Hormel Foods Corporation (NYSE:HRL) is one of the nation’s top processed foods companies. And it is not only a dividend aristocrat (a company that has raised its dividend for more than 25 years) but a dividend king (a company that has raised its dividend for 50 years or longer).
That is a very elite group of stocks.
They’re elite not only for increasing their dividend for that amount of time, but to remain a significant player for five decades reveals something about this company’s mettle.
Founded in 1891 in Austin, Minn., Hormel is one of those companies that was growing its business before the Federal Reserve was established (in 1913). These were wild days in the economy in general and the stock markets in particular. Boom and busts were commonplace.
To make it as a company, you had to be resourceful, forward-thinking and you had to be smart enough to know what good opportunities were and jump on them. But you also had to be shrewd and keep your powder dry so that you could survive and expand during the bad times.
After 127 years, HRL has proven its ability to deal with trouble and change.
For example, the new corporate tax plan that was passed in December was a boon to HRL. It means that instead of paying 33% on its revenue, it now only pays between 17.5% and 20.5%. That’s a boost of around $140 million in cash flow and makes its 2.2% dividend even more secure.
While the business has been growing slowly in recent quarters, it has kept raising its profitability, which is a good sign, and not unexpected from the smart management team.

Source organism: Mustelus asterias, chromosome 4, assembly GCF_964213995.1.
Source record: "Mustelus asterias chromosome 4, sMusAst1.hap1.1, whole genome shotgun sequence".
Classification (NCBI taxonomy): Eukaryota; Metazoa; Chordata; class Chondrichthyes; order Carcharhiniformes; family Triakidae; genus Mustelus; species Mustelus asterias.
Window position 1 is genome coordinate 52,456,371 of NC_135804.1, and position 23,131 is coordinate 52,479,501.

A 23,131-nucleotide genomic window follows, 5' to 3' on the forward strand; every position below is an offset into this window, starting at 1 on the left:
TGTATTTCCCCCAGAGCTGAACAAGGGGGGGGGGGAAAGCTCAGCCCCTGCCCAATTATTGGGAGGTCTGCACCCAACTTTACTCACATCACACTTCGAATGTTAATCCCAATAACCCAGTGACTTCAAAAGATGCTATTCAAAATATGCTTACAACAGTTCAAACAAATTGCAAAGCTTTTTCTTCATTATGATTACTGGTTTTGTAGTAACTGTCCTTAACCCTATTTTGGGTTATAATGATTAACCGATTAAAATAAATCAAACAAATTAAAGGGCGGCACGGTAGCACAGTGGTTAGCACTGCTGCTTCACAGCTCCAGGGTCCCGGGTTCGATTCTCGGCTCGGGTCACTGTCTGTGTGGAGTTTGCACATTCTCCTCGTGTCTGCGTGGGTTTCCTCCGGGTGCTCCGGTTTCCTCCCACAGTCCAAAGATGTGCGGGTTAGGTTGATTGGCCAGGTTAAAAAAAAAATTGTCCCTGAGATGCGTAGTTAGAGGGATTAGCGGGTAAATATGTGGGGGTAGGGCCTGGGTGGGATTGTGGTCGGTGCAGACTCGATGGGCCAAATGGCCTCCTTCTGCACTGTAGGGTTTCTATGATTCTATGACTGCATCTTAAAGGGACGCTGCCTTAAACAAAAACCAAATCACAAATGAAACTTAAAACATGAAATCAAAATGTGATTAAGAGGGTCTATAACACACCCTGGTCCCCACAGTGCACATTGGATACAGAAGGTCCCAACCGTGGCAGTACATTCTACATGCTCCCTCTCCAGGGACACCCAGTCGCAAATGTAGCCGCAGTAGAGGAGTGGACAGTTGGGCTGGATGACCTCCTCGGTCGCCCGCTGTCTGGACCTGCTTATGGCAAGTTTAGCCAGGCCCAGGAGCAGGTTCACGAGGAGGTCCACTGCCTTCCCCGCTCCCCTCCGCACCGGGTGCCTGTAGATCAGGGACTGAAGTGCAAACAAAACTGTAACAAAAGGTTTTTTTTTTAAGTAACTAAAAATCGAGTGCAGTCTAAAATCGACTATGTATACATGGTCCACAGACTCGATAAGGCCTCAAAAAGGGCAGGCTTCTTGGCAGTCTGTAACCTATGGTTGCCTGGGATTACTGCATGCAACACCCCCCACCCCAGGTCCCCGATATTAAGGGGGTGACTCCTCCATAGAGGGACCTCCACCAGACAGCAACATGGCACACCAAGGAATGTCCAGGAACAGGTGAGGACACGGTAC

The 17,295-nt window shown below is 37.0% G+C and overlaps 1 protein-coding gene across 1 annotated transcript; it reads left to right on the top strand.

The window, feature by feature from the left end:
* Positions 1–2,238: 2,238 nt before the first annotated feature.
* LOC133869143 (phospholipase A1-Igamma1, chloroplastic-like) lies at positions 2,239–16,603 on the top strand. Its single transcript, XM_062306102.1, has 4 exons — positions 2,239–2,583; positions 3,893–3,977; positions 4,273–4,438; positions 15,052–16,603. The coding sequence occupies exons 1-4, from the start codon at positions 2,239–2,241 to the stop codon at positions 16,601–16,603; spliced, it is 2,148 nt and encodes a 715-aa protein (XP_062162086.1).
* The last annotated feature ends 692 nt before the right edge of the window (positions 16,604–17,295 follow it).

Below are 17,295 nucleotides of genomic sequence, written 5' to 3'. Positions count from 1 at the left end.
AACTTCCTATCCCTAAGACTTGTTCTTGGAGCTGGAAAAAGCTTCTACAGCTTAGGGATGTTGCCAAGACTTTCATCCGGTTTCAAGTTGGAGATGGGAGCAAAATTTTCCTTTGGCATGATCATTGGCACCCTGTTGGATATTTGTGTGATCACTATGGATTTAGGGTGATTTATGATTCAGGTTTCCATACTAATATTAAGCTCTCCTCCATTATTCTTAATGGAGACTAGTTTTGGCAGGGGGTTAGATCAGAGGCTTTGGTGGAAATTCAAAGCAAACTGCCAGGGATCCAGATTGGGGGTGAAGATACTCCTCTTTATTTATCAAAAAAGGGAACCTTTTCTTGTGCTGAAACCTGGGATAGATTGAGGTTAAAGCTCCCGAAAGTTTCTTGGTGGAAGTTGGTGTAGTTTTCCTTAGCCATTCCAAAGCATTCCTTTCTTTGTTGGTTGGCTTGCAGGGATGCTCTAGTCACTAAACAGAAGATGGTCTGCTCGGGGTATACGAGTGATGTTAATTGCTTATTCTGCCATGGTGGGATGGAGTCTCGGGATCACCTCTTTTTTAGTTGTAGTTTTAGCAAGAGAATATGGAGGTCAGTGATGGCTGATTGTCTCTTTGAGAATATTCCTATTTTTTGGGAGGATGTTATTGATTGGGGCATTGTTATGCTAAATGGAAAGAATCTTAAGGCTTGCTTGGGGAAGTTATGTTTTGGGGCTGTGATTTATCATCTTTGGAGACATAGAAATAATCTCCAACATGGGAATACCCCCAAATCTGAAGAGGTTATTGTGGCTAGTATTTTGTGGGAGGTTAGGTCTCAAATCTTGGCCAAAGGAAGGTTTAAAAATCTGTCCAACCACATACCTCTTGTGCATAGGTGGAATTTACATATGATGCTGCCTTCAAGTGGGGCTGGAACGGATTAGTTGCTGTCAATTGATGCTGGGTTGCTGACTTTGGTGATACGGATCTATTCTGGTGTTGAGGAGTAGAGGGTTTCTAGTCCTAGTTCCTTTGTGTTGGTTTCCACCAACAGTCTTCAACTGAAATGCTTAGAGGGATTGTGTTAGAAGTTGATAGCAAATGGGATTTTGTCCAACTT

Two recent moves that illustrate how well HRL anticipates its branding efforts is its moves into to growing sectors — health foods and Latin foods.
In recent years, HRL has acquired the brands Muscle Milk, Applegate and Columbus, which are focused on consumers looking for healthy alternatives to standard mass produced drinks and meats.
On the Latin food side, its MegaMex division is a joint venture between Hormel and Mexican food giant Herdez del Fuerte. MegaMex runs the Herdez brands in the U.S. as well as Chi Chi’s and Wholly Guacamole.
As Latin consumers continue to increase their buying power, they are looking for familiar brands and HRL is building quite a portfolio. Also, remember that salsa is now a more popular condiment in the U.S. than ketchup, so this ethnic food movement is much bigger than one demographic group.
The one challenge will be the looming trade war with China. The U.S. has proposed $50 billion in tariffs on Chinese industrial metals and the Chinese have countered with $5 billion (to start) specifically targeted at U.S. pork, chicken, soybean and wine producers.
But considering Hormel’s history of navigating treacherous markets over the centuries, this is a good time to make a long-term buy.
Richard Band’s Profitable Investing advisory service helps retirement savers outperform the market without losing a minute of sleep along the way. His straightforward style and low-risk value approach has won seven Best Financial Advisory awards from the Newsletter and Electronic Publishers Foundation.